Unverified Voracity Says Eyes Here

Submitted by Brian on June 15th, 2015 at 1:44 PM

Never not funny. Every day is an entertaining day with Harbaugh. Bill Rapai shot the Sound Mind, Sound Body camp for us and returned with this set of photos that were taken within a few minutes of each other. Each one is magnificent. As a set…






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…they are almost a Broadway play.

A titanic clash. You really need to read Zach Shaw's account of the IM softball final between the football and hockey teams.

“The T-shirt means everything to us,” said self-proclaimed team manager and owner Jared Wangler, who redshirted as a freshman linebacker on the football team last fall. “We lost out last year in the semi-finals, and didn’t come back for second place. We’re back with a vengeance.”

Motte, who was once a standout baseball player and teammate with Michigan baseball star Jacob Cronenworth before settling for sophomore forward on the hockey team, was slightly less enthused after the loss.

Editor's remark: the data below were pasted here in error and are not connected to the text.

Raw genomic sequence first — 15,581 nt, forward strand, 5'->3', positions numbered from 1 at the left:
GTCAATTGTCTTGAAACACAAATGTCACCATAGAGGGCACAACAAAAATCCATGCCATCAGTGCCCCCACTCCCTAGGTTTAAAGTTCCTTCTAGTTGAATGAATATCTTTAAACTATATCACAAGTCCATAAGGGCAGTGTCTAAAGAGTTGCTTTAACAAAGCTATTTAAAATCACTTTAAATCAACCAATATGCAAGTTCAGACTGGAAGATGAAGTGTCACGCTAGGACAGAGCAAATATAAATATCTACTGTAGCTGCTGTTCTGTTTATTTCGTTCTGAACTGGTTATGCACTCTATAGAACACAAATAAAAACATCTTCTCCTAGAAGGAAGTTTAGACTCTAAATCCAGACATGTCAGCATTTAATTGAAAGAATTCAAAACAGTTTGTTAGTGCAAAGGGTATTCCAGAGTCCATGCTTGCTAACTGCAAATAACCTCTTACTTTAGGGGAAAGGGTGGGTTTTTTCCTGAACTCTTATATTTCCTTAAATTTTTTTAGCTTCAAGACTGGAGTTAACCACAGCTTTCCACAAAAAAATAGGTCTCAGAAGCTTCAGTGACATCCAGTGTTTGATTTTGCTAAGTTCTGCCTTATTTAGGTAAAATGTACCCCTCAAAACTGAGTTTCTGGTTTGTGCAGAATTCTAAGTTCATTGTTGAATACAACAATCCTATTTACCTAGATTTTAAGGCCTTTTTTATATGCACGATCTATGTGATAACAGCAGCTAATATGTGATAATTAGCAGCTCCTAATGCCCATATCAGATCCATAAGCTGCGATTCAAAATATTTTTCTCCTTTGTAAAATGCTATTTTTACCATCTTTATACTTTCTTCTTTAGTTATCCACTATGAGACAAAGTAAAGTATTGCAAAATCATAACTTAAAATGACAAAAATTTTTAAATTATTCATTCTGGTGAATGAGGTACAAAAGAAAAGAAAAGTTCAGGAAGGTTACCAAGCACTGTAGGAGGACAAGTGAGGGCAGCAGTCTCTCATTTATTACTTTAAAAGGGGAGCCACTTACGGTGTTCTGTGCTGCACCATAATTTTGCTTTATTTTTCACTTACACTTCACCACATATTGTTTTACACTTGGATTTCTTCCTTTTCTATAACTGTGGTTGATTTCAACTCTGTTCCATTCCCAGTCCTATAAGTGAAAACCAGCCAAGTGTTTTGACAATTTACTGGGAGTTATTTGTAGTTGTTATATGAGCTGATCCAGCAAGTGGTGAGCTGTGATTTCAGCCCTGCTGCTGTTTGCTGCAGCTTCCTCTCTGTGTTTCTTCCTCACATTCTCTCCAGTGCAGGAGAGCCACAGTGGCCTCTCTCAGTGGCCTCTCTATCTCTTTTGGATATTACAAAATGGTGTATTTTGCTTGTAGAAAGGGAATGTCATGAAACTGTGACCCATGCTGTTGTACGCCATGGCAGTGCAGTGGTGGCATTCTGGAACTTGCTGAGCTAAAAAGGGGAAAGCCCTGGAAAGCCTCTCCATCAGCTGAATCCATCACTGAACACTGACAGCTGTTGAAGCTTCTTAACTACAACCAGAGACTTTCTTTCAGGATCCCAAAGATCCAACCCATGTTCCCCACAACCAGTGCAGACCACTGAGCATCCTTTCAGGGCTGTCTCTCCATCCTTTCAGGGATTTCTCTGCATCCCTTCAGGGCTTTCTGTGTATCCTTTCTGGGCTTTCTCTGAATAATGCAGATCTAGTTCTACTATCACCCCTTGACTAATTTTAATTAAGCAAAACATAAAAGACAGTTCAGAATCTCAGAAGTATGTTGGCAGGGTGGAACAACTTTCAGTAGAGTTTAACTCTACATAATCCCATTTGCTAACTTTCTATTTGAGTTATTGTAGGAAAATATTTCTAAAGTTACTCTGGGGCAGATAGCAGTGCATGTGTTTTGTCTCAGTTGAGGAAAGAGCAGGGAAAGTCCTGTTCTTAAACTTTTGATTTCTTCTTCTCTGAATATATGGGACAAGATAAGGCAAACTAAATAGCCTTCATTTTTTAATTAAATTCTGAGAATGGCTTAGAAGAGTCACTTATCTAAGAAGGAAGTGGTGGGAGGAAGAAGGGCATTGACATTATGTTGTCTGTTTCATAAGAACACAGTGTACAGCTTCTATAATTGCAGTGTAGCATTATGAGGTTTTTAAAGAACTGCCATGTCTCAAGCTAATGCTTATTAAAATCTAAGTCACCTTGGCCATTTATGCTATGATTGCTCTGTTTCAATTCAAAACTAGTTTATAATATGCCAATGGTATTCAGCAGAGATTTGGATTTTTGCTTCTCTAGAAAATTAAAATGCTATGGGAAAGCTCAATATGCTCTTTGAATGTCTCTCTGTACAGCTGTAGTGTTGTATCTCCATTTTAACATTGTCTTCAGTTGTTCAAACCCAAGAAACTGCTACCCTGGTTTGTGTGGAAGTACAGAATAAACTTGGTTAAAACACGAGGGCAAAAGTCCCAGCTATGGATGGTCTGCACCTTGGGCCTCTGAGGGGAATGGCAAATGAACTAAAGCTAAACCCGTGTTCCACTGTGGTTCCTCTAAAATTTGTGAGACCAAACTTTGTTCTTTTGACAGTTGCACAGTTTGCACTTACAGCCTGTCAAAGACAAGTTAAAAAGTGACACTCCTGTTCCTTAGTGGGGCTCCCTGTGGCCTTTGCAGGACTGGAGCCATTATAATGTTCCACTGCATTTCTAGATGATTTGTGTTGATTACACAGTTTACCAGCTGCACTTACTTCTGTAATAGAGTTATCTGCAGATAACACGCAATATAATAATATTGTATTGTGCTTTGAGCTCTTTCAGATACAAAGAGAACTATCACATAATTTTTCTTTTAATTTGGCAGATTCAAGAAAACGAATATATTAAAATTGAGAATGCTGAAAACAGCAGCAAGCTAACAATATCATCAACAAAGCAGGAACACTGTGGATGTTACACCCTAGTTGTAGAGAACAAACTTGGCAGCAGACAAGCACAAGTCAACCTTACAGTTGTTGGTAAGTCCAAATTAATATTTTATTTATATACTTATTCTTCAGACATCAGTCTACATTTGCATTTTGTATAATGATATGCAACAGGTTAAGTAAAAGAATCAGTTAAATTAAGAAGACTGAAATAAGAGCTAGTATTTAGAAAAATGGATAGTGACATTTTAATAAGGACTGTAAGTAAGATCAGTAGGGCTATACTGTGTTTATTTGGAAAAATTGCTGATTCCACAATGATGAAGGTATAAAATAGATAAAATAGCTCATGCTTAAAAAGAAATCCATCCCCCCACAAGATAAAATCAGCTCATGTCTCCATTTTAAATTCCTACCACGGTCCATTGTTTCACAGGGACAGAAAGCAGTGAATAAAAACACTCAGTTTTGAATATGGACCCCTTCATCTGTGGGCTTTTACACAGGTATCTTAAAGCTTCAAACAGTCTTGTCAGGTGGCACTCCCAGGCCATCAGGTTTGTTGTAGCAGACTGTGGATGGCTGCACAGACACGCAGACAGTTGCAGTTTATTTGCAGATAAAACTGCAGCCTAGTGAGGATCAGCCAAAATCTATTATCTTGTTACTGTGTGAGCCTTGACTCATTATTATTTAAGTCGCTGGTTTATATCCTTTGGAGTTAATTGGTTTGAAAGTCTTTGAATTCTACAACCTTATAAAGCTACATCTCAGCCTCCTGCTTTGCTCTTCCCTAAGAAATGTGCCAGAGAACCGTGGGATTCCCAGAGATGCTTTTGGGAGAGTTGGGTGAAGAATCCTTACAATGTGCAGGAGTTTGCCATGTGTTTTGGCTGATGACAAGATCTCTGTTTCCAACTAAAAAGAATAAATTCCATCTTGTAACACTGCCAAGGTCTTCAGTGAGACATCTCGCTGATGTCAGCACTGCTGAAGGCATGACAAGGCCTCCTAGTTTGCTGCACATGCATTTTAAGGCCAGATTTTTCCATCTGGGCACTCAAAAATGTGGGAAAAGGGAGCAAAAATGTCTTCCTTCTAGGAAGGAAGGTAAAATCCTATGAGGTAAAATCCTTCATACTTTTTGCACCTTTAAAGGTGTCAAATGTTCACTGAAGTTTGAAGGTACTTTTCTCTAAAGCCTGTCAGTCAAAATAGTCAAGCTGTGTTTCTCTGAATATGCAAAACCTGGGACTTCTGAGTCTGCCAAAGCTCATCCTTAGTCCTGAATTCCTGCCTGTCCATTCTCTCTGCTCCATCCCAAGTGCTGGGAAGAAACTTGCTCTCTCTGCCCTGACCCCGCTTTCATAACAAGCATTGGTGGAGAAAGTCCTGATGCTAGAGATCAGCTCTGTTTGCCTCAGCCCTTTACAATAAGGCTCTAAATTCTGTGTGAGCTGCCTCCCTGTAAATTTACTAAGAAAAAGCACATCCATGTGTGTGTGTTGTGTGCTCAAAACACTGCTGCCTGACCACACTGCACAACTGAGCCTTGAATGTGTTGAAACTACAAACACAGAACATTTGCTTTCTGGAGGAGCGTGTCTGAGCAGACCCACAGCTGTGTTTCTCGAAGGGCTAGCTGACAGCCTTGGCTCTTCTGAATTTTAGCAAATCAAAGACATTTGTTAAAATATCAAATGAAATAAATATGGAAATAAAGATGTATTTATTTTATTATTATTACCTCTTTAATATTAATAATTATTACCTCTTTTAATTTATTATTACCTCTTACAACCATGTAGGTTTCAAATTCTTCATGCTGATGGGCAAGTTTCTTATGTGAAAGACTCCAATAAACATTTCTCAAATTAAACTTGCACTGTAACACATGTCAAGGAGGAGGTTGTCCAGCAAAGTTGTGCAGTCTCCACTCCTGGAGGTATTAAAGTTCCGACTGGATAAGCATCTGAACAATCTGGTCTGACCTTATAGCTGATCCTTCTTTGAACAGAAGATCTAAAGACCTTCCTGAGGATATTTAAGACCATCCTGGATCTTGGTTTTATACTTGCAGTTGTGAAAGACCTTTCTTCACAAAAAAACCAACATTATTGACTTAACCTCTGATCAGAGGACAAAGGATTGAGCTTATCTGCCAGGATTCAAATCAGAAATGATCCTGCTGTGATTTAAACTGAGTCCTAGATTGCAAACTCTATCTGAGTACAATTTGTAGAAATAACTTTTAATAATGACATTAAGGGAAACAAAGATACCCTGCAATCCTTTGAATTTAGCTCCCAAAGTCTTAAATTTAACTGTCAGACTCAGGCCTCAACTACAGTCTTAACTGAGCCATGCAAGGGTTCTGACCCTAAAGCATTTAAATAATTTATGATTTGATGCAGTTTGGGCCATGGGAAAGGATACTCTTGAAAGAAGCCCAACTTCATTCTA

“To be totally honest, I didn’t know we got T-shirts,” he said.

Good news for a change. Phil Steele's published a ranking of teams based on experience in their two-deep and Michigan is not languishing at the bottom of the list, trying not to get its face punched in. Far from it, in fact:

1 Michigan 91 14 9 4 9 4 3 0 1
2 Navy 89 14 6 5 11 3 5 0 0
3 Utah St 87 12 9 7 6 3 6 0 1
4 Air Force 85 9 5 13 11 0 6 0 0
5 S Alabama 83 13 5 6 11 3 3 0 3
6 West Virginia 82 9 8 10 7 3 5 0 2
7 Georgia Southern 81 12 7 8 7 1 5 1 3
8 Utah 80 11 5 6 12 4 4 1 1
8 Akron 80 13 7 5 8 4 1 0 6
10 Troy 79 11 5 9 8 2 6 0 3

(As per usual with Steele if you drill down on the team you know you're going to find a few assumptions that are off or not up to date, but he's broadly accurate.)

That is a combination of Rodriguez's extreme attrition followed by Hoke's almost total lack of same, and would normally bode well. When that team is coming off a coaching change caused by whatever that was last year the route to a good season is less clear; still, a veteran and pretty good defense returns almost everybody, as does the not-so-veteran and maybe-okay offensive line. Skill positions are the big question mark.

This is both true and infuriating to Notre Dame fans. It comes from Brian Kelly:

"I think we recognized that all of my football players are at-risk -- all of them -- really," Kelly told Notre Dame Insider. "Honestly, I don't know that any of our players would get into the school by themselves right now with the academic standards the way they are. Maybe one or two of our players that are on scholarship."

ND Nation reacted to this about as well as Roll Bama Roll reacted to a camp sleeper committing to Michigan, because ND Nation believes that when a student with a 2.5 arrives on campus the magical fairy dust on ND's campus makes them into a Serious Business major.